The shape of the mask and insert filter matters

The product itself is not usable on its own but serves as an insert filter (Fig. 6) for cotton masks, preferably of the type currently sewn by (Figs. 4 and 5).

The shape used (Fig. 5) achieves a filtration efficiency of about 80 to 90%, based on the number of particles on the outer side and inner side of a mask fitted with a nanofiber insert (Fig. 6). However, a truly efficient mask relies not only on the material’s properties but also on the mask fitting tightly to the face. With a well-fitting mask, efficiency levels can achieve 100%, while a mask that does not seal properly will ultimately be as effective as a cotton handkerchief. Under normal use, the riskiest part of the mask is always the fitting around the nose. While the filter insert is designed to be disposable, it can be soaked in 70% ethanol enhanced with 3% hydrogen peroxide and reused after drying.

Fig. 5. A simple pocket-shaped mask provided with a reinforcing wire for the nose contact area. Photo: Archives of the Departments of Chemistry and Physical Electronics, SCI MUNI.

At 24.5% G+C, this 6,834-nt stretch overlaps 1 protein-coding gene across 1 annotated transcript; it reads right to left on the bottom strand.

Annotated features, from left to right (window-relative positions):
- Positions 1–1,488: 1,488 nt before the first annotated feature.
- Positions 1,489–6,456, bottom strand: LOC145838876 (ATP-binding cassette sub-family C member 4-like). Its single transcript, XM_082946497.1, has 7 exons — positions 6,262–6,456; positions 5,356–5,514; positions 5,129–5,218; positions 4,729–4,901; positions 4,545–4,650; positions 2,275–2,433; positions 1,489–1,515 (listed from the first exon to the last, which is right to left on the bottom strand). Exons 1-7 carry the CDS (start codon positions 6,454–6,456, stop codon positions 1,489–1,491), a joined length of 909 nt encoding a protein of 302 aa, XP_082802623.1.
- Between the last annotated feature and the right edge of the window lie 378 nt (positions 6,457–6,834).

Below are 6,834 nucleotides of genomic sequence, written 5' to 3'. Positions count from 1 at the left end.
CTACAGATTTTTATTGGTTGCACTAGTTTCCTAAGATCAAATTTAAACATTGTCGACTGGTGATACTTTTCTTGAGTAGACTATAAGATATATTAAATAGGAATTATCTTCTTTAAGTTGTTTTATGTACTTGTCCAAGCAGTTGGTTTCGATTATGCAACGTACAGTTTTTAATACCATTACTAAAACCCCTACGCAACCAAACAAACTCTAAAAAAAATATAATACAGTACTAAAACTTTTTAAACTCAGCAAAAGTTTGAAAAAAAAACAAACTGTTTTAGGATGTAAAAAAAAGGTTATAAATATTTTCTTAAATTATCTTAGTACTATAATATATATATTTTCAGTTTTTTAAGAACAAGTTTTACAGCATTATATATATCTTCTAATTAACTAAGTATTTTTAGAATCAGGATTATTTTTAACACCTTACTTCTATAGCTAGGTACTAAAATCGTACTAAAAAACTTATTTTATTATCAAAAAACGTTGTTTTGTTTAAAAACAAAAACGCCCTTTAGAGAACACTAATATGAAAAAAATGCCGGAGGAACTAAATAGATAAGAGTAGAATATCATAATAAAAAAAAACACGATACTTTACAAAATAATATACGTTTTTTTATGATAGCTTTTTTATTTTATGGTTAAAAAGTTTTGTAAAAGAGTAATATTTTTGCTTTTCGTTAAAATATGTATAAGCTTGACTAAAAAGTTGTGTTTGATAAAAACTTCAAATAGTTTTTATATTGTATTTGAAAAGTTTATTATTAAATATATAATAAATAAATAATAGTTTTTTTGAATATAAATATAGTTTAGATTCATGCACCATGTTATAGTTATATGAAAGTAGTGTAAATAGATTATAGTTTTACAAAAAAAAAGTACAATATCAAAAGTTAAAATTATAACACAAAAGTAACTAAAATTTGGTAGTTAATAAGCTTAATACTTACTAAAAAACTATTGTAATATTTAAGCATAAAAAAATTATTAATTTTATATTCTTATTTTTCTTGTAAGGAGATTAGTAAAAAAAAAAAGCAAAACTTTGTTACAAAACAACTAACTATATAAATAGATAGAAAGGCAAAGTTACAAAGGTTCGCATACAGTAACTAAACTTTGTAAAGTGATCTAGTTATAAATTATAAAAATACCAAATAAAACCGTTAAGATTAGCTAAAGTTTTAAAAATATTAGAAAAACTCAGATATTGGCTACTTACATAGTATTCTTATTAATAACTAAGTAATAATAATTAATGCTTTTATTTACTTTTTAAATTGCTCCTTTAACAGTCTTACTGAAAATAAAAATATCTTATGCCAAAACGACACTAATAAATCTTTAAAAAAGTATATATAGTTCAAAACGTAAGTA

Fig. 6. The final filter insert design giving increased efficiency. Photo: Archives of the Departments of Chemistry and Physical Electronics, SCI MUNI.

Efficiency of the nanofiber filters

And what about the efficiency of the nanofilters themselves? According to experts from the IPE, the reported efficiency of nanofiber filters is a controversial issue. Although it is possible to produce a filter that would have almost 100% efficiency, the question is whether one would then be able to breathe through it. Filtration efficiency, and the associated degree of protection, depends on many factors. Among these we can include the design of the mask itself and, especially, its proper fit on the face. As stated by Dr. Pavliňák “Our prerequisite was the production of a mask that would be slightly more efficient than conventional commercial masks for healthcare. It would therefore provide good protection in everyday environments, such as when shopping or traveling on public transport. Obviously, it cannot be compared to a full-face mask variant equipped with a professional screw-on filter. When moving in highly infectious environments, I would recommend it only as a last resort” concludes Pavliňák.